Flemings shop around for energy

6th December 2011, Comments 0 comments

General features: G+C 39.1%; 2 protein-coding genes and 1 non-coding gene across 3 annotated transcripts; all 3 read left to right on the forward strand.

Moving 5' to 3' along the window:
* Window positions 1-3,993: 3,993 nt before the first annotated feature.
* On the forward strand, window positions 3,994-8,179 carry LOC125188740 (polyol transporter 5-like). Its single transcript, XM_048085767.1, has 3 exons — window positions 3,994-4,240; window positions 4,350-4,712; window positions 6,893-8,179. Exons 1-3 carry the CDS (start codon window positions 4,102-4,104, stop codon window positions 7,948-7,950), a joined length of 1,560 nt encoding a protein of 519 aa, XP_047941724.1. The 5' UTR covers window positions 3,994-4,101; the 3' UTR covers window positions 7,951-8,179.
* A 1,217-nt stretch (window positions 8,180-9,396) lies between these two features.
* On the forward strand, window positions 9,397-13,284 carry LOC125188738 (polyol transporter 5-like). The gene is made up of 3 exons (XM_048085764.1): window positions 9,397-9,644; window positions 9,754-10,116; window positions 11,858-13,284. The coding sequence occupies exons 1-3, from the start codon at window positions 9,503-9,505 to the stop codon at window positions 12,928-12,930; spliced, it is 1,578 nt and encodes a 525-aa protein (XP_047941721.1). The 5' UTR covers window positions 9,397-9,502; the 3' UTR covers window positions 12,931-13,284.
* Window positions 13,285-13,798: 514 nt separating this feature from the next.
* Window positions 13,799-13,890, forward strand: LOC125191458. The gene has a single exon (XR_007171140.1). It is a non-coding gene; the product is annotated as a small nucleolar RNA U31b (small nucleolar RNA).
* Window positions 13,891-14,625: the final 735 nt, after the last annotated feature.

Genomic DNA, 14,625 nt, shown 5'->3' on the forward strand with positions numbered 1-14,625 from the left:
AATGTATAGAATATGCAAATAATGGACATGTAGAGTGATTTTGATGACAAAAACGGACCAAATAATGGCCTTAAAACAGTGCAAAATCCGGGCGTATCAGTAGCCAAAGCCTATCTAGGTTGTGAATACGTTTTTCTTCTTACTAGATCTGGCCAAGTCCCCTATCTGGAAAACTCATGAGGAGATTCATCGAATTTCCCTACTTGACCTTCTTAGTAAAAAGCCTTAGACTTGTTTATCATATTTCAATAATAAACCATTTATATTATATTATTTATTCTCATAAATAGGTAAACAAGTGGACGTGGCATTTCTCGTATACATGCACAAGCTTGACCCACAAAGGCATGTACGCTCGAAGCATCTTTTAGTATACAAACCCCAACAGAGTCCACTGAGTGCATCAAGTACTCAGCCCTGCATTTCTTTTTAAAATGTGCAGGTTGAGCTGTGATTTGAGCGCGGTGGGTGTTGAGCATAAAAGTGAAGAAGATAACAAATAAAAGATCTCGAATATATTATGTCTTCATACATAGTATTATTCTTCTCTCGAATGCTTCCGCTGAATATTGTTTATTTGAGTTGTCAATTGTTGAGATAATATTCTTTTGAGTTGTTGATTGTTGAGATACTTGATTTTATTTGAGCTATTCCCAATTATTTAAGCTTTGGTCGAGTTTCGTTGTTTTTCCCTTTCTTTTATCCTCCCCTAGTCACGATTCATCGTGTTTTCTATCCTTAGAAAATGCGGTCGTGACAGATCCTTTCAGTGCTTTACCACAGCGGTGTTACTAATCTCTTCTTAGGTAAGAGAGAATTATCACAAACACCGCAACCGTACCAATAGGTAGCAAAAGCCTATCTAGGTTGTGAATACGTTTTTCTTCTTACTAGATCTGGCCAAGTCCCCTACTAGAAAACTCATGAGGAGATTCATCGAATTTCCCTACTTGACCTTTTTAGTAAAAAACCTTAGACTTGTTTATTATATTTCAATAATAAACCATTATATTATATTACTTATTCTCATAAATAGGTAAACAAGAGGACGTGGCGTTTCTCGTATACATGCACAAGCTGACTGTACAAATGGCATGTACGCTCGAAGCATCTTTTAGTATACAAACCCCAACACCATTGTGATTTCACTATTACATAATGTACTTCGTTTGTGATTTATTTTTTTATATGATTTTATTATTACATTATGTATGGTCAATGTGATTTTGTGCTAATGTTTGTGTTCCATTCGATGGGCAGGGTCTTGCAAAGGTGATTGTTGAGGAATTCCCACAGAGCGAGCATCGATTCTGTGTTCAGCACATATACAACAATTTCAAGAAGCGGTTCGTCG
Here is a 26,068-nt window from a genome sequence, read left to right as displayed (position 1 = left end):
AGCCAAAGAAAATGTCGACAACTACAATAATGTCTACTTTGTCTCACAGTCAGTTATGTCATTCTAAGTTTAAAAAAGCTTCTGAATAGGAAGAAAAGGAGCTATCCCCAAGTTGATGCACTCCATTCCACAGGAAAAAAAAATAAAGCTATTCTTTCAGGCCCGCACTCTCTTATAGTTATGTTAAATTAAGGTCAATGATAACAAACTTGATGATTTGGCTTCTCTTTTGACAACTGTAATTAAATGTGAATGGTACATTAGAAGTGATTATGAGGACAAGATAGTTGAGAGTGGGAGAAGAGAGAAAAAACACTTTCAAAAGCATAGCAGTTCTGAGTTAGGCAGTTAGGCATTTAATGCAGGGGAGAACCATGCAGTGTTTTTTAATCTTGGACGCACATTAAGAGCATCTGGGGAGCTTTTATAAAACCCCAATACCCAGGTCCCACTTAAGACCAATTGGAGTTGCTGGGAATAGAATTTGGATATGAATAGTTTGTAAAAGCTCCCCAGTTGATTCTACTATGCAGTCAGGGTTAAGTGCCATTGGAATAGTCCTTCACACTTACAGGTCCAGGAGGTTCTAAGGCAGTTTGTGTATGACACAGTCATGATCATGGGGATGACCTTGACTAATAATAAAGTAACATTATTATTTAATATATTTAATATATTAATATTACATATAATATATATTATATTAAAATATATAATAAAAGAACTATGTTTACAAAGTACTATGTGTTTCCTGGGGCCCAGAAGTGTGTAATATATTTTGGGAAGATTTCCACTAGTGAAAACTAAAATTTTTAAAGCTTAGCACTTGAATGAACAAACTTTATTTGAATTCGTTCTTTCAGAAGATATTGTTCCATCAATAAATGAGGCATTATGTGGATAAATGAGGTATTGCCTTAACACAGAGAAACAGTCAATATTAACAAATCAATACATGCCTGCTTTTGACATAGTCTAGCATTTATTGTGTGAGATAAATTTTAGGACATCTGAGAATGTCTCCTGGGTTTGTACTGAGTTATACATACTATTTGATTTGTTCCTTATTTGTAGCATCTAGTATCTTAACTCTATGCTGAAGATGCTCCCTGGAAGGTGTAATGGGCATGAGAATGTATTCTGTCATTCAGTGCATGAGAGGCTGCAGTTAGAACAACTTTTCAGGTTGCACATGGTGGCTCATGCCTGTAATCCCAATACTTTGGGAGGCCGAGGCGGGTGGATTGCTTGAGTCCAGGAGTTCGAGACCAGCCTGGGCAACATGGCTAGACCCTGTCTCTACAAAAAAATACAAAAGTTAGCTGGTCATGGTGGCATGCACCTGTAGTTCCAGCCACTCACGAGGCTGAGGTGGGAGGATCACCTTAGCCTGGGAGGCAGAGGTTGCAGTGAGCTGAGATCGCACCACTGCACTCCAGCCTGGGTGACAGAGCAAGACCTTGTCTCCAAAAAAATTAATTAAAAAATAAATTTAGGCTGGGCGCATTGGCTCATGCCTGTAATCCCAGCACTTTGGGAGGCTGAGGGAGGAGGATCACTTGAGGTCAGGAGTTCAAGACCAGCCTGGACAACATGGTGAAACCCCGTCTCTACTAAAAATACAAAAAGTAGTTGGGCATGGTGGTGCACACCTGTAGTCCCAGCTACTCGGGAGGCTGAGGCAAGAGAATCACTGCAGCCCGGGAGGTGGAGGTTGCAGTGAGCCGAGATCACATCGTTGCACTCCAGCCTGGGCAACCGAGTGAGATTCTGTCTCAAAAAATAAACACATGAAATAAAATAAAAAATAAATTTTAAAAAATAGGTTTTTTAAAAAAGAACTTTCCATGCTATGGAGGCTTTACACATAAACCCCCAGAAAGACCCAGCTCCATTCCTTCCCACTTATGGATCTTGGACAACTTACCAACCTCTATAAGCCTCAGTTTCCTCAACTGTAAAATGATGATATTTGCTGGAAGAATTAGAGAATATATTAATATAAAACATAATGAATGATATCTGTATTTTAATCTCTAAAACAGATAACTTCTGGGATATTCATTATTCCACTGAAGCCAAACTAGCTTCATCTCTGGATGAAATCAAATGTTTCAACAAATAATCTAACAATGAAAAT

A survey conducted by the Flemish Regulator for the Electricity and Gas market VREG shows that an increasing number of Flemish consumers are changing their electricity and natural gas supplier. The 250,000 households who changed their electricity supplier and 160,000 households who changed their gas supplier constitute 8% of all consumers. The V-test module consumers can access on the VREG website to change from consumer was consulted almost 2 million times this year. Moreover the annual VREG survey among 1,000 households and 1,000 businesses show that only 56% of the respondents are satisfied with their standard supplier compared to last year’s 75%. One third of the respondents had no intention of changing.  44% could not be bothered with the red tape it involves. This consumer trend has had quite an impact on the market share of the biggest player, Electrabel Customer Solutions, which saw its share drop by almost 3% to 61.95%. Meanwhile many of the smaller suppliers, like Essent RWE and Lampiris, and even Octa+ and Belpower, have surged ahead. Most households are happy with the service quality of their energy suppliers, but price remains a problem. The VREG survey shows that the electricity and gas bill of the average Flemish household is now on a par with Wallonia and the Netherlands, and totals 2,300 euros per annum 750 euros for electricity and 1,550 for gas. Since the liberalisation of the energy market in 2004, the electricity bill continues to increase, with the cost of energy rising as fast as distribution rates, high tension grid manager Elia’s share and additional levies and taxes. Among the consumers the mistaken idea prevails that these hikes are mainly caused by the additional 'public' costs, VREG’s managing director André Pictoël regrets. These expenses do in fact constitute about half of the said energy electricity bill of 750 euros. In keeping with state reform, VREG has committed itself  to taking over Flanders’ energy rates' policy from the federal regulator CREG; possibly by 2014.

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